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Posted On : 6 Oct, 2017  Source : PTI  Place : New Delhi 
Use stone pitching for lakes at Qutab Golf Course: NGT to DDA
 The National Green Tribunal has directed the Delhi Development Authority (DDA) to use stone pitching for construction of artificial lakes in the Qutab Golf Course in South Delhi.

A bench headed by Justice Jawad Rahim asked the DDA to use such material which ensure there is no obstruction to seepage of the water into the underground water table for recharge.

Stone pitched surface is hard-wearing stone surface using large stones, set into the ground like rough cobbles to provide a reasonably level surface.

"We record the submission on behalf of respondent no 2 (DDA) that the water body shall be developed using stone pitching as a material and they shall ensure that there is no obstruction for the percolation of the water into the underground water table for its recharge.

"Respondent no 2 shall ensure rain water harvesting within the Qutab Golf area which is presently said to have two or three recharge wells. This shall be maintained and any additional facility which will improve the environment shall be made," the bench said.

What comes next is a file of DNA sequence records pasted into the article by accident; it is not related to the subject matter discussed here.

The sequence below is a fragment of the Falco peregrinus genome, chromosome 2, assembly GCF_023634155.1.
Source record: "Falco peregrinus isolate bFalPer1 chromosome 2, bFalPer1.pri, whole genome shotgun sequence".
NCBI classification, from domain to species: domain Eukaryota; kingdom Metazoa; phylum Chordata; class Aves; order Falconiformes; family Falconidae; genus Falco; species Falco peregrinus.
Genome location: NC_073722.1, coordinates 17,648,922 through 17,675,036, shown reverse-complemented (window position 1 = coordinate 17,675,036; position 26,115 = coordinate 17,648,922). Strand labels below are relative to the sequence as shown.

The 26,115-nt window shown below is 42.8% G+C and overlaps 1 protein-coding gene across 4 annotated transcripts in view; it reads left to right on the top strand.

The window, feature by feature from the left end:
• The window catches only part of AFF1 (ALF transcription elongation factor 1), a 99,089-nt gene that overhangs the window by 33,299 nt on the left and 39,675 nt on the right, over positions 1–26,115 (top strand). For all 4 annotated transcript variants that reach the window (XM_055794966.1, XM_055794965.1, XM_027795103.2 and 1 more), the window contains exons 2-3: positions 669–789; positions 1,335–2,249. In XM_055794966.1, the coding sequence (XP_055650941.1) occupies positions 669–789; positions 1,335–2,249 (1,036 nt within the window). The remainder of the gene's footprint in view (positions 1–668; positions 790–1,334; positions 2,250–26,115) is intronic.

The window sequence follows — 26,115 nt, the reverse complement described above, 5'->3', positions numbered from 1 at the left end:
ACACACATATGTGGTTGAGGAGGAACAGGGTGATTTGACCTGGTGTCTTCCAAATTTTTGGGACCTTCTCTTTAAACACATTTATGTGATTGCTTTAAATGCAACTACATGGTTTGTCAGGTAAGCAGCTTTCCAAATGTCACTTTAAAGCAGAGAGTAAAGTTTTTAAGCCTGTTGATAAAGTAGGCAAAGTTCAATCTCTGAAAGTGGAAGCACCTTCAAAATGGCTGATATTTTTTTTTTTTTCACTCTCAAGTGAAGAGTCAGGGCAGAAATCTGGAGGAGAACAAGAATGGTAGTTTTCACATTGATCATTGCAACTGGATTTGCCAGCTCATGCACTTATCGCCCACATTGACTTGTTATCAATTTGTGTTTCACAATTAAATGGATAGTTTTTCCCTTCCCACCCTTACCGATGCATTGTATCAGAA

The green panel also asked the DDA to ensure that no other activity is undertaken by the authorities which adversly impacts the environment.

The direction came as the NGT disposed of a plea by NGO CHETNA seeking a stay on such construction activity and asking the DDA to place on record the source of water that is intended to be used for the lakes.

The NGO had contended that the material to be used for the lake construction was Ethylene Propylene Diene Monomer (EPDM) which was not environment friendly.

"The creation of the said lakes in an unscientific manner without any technical consultation by ground water experts would lead to an unsustainable water body which will eventually die its own death.

"The stagnation of water therein will lead to breeding of mosquitoes which in turn will lead to the prevalence of diseases like dengue, chikungunya and malaria," the plea said.

The NGO claimed that due to insufficient rainfall in Delhi, the artificial water bodies proposed to be constructed, cannot possibly be filled up on a sustainable basis by rainwater.